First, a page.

The emergency call back method is independent of number portability and number pooling. These network capabilities depend upon the Local Routing Number (LRN) Method to route a call to a serving switch based on the LRN associated with a ported or pooled dialed number. In comparison, the ELRN is not associated with a dialed number, instead it is associated with a switch.

In some ways, the ELRN functions in the public network like the Local Routing Number (LRN) required for local number portability; for instance, both function as a single number to route many calls to a particular switch. However, no database query is required to identify the ELRN required to route a call to a serving MSC. As a result, when used as the called party number (CdPN) to route a call back from a PSAP to the serving MSC, the ELRN may be accompanied with the ISUP Forward Call Indicator (FCI) set to indicate no number portability database query is required. Namely, while the ELRN is not portable, the ELRN may have come from a pooled number block, and an indication is made in the network signaling message to set up the call such that no number portability/pooling query is to be performed.

An ELRN is not associated with any particular MDN and is used to route a call back directly to the serving switch, not the home system. The ELRN eliminates the need for the PSAP to use a MDN to place an emergency call back. There is no need to request an MDN or an LRN to route a call back through a home system as per existing mobile application part (MAP) standards. Also, there is no need to place an international call through a foreign home system to call back an international roamer in the local area. This reduces signaling, saves time and improves service reliability. Further, there is no need for a Temporary Local Directory Number (TLDN), as in ANSI/TIA/EIA-41 networks, or a Mobile Station Routing Number (MSRN), as in GSM networks, to route a call back from the home system to the serving system. This reduces signaling, saves time and places no demand on the supply of TLDNs or MSRNs.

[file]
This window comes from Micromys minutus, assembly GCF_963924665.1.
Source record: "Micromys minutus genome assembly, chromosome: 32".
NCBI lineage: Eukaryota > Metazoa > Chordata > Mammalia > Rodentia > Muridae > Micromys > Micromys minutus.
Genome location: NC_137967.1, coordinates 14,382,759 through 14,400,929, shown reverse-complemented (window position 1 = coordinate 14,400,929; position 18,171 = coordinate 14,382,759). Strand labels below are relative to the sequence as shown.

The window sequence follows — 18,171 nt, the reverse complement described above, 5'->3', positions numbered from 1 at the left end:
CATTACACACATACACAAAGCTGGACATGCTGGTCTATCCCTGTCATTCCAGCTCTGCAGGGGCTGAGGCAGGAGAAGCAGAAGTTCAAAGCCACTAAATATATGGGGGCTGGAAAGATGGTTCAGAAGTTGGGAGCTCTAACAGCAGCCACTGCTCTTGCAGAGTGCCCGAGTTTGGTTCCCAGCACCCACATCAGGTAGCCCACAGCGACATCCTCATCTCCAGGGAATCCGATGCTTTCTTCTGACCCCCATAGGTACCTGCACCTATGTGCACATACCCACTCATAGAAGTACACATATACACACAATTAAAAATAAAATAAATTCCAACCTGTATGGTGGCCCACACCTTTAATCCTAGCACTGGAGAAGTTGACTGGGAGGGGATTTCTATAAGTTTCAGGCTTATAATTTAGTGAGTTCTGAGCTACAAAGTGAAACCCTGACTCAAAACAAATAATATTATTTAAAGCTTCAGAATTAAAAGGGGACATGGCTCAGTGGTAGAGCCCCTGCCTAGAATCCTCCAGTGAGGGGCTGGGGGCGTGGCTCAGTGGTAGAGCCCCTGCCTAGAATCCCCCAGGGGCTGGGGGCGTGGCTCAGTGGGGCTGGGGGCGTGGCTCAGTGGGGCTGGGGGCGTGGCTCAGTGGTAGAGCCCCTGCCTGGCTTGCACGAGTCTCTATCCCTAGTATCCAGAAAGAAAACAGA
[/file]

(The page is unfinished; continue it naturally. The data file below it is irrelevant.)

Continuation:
The invention being thus described, it will be obvious that the same may be varied in many ways. Such variations are not to be regarded as a departure from the spirit and scope of the invention, and all such modifications are intended to be included within the scope of the following claims.

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Referenced by
Citing PatentFiling datePublication dateApplicantTitle
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Classifications
U.S. Classification455/404.1, 455/458, 455/432.1, 455/404.2
International ClassificationH04W4/22, H04W4/00, H04M11/04, H04W68/00, H04W68/12
Cooperative ClassificationH04W4/22, H04W76/007, H04W68/00, H04W68/12
European ClassificationH04W76/00E, H04W4/22, H04W68/00
Legal Events
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Mar 7, 2013ASAssignment
Owner name: CREDIT SUISSE AG, NEW YORK
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Effective date: 20130130
Jan 17, 2013FPAYFee payment
Year of fee payment: 4
Jun 3, 2009ASAssignment
Owner name: ALCATEL-LUCENT USA INC., NEW JERSEY
Free format text: MERGER;ASSIGNOR:LUCENT TECHNOLOGIES INC.;REEL/FRAME:022774/0241
Effective date: 20081101
Jan 13, 2003ASAssignment
Owner name: LUCENT TECHNOLOGIES INC., NEW JERSEY
Free format text: ASSIGNMENT OF ASSIGNORS INTEREST;ASSIGNORS:CHIN, MARY W.;ROLLENDER, DOUGLAS H.;REEL/FRAME:013662/0135
Effective date: 20030113